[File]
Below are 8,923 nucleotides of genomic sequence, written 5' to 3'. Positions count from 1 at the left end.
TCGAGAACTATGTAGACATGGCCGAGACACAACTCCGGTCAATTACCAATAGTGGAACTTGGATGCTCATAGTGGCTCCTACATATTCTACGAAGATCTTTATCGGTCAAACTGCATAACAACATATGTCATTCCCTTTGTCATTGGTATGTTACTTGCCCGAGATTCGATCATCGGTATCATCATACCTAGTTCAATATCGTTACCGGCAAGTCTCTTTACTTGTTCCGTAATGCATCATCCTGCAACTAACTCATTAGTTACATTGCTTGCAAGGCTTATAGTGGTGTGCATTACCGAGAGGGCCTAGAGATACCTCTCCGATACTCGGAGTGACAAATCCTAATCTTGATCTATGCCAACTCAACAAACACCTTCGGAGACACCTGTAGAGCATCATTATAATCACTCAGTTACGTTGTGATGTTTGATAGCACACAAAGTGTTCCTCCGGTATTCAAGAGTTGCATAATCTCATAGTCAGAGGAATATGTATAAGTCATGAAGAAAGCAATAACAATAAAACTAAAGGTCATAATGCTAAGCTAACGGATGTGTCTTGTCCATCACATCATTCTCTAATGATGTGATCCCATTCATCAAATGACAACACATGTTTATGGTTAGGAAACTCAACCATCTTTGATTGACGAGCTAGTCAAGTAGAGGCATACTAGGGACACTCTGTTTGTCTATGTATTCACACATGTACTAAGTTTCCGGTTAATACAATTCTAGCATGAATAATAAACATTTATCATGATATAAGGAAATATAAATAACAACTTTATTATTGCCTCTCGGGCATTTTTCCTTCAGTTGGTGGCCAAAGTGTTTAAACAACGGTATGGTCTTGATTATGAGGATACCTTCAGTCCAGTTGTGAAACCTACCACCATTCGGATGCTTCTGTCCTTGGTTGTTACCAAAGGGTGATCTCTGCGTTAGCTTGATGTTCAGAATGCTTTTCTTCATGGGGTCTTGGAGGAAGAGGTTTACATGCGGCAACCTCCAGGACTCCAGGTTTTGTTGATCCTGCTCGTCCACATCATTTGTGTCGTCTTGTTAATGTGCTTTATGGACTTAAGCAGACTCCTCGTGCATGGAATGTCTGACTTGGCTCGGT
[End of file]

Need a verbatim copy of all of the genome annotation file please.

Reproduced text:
Below are 8,923 nucleotides of genomic sequence, written 5' to 3'. Positions count from 1 at the left end.
TCGAGAACTATGTAGACATGGCCGAGACACAACTCCGGTCAATTACCAATAGTGGAACTTGGATGCTCATAGTGGCTCCTACATATTCTACGAAGATCTTTATCGGTCAAACTGCATAACAACATATGTCATTCCCTTTGTCATTGGTATGTTACTTGCCCGAGATTCGATCATCGGTATCATCATACCTAGTTCAATATCGTTACCGGCAAGTCTCTTTACTTGTTCCGTAATGCATCATCCTGCAACTAACTCATTAGTTACATTGCTTGCAAGGCTTATAGTGGTGTGCATTACCGAGAGGGCCTAGAGATACCTCTCCGATACTCGGAGTGACAAATCCTAATCTTGATCTATGCCAACTCAACAAACACCTTCGGAGACACCTGTAGAGCATCATTATAATCACTCAGTTACGTTGTGATGTTTGATAGCACACAAAGTGTTCCTCCGGTATTCAAGAGTTGCATAATCTCATAGTCAGAGGAATATGTATAAGTCATGAAGAAAGCAATAACAATAAAACTAAAGGTCATAATGCTAAGCTAACGGATGTGTCTTGTCCATCACATCATTCTCTAATGATGTGATCCCATTCATCAAATGACAACACATGTTTATGGTTAGGAAACTCAACCATCTTTGATTGACGAGCTAGTCAAGTAGAGGCATACTAGGGACACTCTGTTTGTCTATGTATTCACACATGTACTAAGTTTCCGGTTAATACAATTCTAGCATGAATAATAAACATTTATCATGATATAAGGAAATATAAATAACAACTTTATTATTGCCTCTCGGGCATTTTTCCTTCAGTTGGTGGCCAAAGTGTTTAAACAACGGTATGGTCTTGATTATGAGGATACCTTCAGTCCAGTTGTGAAACCTACCACCATTCGGATGCTTCTGTCCTTGGTTGTTACCAAAGGGTGATCTCTGCGTTAGCTTGATGTTCAGAATGCTTTTCTTCATGGGGTCTTGGAGGAAGAGGTTTACATGCGGCAACCTCCAGGACTCCAGGTTTTGTTGATCCTGCTCGTCCACATCATTTGTGTCGTCTTGTTAATGTGCTTTATGGACTTAAGCAGACTCCTCGTGCATGGAATGTCTGACTTGGCTCGGT